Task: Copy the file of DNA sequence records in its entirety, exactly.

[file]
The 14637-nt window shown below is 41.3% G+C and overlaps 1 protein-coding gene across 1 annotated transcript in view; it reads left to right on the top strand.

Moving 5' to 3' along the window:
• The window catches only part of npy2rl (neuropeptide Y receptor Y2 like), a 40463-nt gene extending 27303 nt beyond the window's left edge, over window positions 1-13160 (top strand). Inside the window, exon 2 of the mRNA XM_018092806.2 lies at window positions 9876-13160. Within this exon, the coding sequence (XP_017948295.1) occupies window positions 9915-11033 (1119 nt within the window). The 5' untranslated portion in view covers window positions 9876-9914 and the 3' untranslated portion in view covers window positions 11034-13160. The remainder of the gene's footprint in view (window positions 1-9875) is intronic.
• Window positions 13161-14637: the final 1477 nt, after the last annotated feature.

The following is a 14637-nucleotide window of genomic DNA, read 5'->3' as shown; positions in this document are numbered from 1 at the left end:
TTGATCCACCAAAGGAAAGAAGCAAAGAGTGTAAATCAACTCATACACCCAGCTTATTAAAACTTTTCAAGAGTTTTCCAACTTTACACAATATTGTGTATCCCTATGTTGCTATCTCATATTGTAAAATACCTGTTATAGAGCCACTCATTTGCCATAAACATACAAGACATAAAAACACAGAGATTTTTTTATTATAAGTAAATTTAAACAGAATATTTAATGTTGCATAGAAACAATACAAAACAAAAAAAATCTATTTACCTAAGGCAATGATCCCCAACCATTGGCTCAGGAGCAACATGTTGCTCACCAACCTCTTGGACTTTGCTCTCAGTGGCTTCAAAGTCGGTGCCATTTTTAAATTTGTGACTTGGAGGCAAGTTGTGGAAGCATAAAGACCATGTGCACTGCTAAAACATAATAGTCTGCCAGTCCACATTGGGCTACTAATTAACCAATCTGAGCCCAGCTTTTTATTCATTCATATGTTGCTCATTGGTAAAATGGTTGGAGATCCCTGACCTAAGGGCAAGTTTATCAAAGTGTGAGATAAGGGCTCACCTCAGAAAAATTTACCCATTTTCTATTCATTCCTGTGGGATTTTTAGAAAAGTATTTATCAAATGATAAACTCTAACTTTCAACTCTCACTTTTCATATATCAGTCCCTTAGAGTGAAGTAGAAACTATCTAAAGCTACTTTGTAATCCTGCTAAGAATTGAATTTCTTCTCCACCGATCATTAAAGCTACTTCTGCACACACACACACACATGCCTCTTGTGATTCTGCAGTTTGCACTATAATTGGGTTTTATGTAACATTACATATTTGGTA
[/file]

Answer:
The 14637-nt window shown below is 41.3% G+C and overlaps 1 protein-coding gene across 1 annotated transcript in view; it reads left to right on the top strand.

Moving 5' to 3' along the window:
• The window catches only part of npy2rl (neuropeptide Y receptor Y2 like), a 40463-nt gene extending 27303 nt beyond the window's left edge, over window positions 1-13160 (top strand). Inside the window, exon 2 of the mRNA XM_018092806.2 lies at window positions 9876-13160. Within this exon, the coding sequence (XP_017948295.1) occupies window positions 9915-11033 (1119 nt within the window). The 5' untranslated portion in view covers window positions 9876-9914 and the 3' untranslated portion in view covers window positions 11034-13160. The remainder of the gene's footprint in view (window positions 1-9875) is intronic.
• Window positions 13161-14637: the final 1477 nt, after the last annotated feature.

The following is a 14637-nucleotide window of genomic DNA, read 5'->3' as shown; positions in this document are numbered from 1 at the left end:
TTGATCCACCAAAGGAAAGAAGCAAAGAGTGTAAATCAACTCATACACCCAGCTTATTAAAACTTTTCAAGAGTTTTCCAACTTTACACAATATTGTGTATCCCTATGTTGCTATCTCATATTGTAAAATACCTGTTATAGAGCCACTCATTTGCCATAAACATACAAGACATAAAAACACAGAGATTTTTTTATTATAAGTAAATTTAAACAGAATATTTAATGTTGCATAGAAACAATACAAAACAAAAAAAATCTATTTACCTAAGGCAATGATCCCCAACCATTGGCTCAGGAGCAACATGTTGCTCACCAACCTCTTGGACTTTGCTCTCAGTGGCTTCAAAGTCGGTGCCATTTTTAAATTTGTGACTTGGAGGCAAGTTGTGGAAGCATAAAGACCATGTGCACTGCTAAAACATAATAGTCTGCCAGTCCACATTGGGCTACTAATTAACCAATCTGAGCCCAGCTTTTTATTCATTCATATGTTGCTCATTGGTAAAATGGTTGGAGATCCCTGACCTAAGGGCAAGTTTATCAAAGTGTGAGATAAGGGCTCACCTCAGAAAAATTTACCCATTTTCTATTCATTCCTGTGGGATTTTTAGAAAAGTATTTATCAAATGATAAACTCTAACTTTCAACTCTCACTTTTCATATATCAGTCCCTTAGAGTGAAGTAGAAACTATCTAAAGCTACTTTGTAATCCTGCTAAGAATTGAATTTCTTCTCCACCGATCATTAAAGCTACTTCTGCACACACACACACACATGCCTCTTGTGATTCTGCAGTTTGCACTATAATTGGGTTTTATGTAACATTACATATTTGGTA